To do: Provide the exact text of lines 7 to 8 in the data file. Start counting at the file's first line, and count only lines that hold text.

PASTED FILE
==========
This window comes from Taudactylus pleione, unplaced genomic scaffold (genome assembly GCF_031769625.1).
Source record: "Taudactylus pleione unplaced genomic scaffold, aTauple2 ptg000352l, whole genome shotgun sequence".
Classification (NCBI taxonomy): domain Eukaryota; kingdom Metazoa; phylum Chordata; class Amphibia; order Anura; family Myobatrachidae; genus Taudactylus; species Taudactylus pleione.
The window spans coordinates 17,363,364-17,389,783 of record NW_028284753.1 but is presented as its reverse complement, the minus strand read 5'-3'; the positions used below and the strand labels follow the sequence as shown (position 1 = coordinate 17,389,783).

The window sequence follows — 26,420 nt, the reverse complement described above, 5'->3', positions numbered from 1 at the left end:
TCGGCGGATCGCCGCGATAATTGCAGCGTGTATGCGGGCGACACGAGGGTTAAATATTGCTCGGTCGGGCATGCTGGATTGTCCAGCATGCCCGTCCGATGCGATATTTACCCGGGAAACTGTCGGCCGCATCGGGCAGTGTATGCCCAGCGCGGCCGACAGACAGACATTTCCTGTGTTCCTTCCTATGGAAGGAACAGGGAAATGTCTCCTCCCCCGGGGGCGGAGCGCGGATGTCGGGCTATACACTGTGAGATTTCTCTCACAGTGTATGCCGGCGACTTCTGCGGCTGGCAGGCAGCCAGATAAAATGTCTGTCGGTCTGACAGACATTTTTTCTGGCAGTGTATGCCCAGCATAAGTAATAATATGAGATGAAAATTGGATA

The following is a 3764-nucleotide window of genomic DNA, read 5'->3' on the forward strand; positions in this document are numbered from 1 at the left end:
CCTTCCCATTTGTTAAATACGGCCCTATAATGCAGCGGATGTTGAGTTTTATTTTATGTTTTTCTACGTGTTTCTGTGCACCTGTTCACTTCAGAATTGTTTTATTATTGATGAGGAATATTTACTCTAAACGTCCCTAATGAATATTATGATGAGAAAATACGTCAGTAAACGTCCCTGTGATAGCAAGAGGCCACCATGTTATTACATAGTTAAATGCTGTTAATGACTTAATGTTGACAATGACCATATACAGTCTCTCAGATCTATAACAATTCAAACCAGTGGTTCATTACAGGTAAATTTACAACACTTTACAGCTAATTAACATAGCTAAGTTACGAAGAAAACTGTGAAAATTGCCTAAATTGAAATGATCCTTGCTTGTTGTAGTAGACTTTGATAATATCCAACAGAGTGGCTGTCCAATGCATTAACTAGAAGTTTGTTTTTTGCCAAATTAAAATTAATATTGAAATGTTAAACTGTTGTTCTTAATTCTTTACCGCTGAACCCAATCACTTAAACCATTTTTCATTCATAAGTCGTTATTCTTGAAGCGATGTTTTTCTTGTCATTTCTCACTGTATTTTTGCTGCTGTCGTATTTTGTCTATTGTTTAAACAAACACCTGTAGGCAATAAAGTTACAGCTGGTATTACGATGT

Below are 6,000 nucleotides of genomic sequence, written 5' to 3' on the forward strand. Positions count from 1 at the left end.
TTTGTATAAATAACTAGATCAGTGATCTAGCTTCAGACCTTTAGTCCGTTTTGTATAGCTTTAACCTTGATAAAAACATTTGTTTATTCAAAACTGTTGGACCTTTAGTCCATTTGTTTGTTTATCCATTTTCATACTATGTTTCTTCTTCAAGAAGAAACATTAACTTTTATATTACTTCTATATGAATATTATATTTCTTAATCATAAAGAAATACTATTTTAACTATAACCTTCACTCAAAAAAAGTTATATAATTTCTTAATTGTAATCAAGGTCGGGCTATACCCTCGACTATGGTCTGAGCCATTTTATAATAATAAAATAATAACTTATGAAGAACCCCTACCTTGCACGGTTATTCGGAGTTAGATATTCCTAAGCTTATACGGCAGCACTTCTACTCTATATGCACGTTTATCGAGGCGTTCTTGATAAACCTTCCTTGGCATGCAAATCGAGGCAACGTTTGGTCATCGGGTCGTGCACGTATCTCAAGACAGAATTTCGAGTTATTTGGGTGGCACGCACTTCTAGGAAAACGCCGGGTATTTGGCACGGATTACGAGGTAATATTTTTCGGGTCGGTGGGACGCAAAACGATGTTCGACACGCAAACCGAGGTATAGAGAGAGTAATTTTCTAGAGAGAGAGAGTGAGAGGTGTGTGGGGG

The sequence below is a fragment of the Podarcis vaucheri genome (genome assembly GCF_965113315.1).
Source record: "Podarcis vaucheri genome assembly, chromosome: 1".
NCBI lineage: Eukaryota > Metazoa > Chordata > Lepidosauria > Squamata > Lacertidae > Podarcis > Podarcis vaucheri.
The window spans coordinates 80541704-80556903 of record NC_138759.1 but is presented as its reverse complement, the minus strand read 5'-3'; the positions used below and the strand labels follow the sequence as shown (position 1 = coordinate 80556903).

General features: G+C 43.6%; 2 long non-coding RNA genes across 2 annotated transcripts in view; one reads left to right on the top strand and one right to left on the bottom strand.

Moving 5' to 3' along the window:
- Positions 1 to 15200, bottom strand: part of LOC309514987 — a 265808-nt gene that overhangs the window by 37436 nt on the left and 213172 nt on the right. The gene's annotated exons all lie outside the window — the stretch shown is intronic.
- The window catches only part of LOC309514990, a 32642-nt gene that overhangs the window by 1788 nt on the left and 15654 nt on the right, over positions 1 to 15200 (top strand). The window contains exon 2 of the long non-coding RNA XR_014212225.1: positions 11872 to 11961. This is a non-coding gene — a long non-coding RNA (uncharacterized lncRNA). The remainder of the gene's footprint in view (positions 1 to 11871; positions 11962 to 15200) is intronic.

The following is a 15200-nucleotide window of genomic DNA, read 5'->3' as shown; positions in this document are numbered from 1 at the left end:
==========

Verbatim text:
The following is a 3764-nucleotide window of genomic DNA, read 5'->3' on the forward strand; positions in this document are numbered from 1 at the left end:
CCTTCCCATTTGTTAAATACGGCCCTATAATGCAGCGGATGTTGAGTTTTATTTTATGTTTTTCTACGTGTTTCTGTGCACCTGTTCACTTCAGAATTGTTTTATTATTGATGAGGAATATTTACTCTAAACGTCCCTAATGAATATTATGATGAGAAAATACGTCAGTAAACGTCCCTGTGATAGCAAGAGGCCACCATGTTATTACATAGTTAAATGCTGTTAATGACTTAATGTTGACAATGACCATATACAGTCTCTCAGATCTATAACAATTCAAACCAGTGGTTCATTACAGGTAAATTTACAACACTTTACAGCTAATTAACATAGCTAAGTTACGAAGAAAACTGTGAAAATTGCCTAAATTGAAATGATCCTTGCTTGTTGTAGTAGACTTTGATAATATCCAACAGAGTGGCTGTCCAATGCATTAACTAGAAGTTTGTTTTTTGCCAAATTAAAATTAATATTGAAATGTTAAACTGTTGTTCTTAATTCTTTACCGCTGAACCCAATCACTTAAACCATTTTTCATTCATAAGTCGTTATTCTTGAAGCGATGTTTTTCTTGTCATTTCTCACTGTATTTTTGCTGCTGTCGTATTTTGTCTATTGTTTAAACAAACACCTGTAGGCAATAAAGTTACAGCTGGTATTACGATGT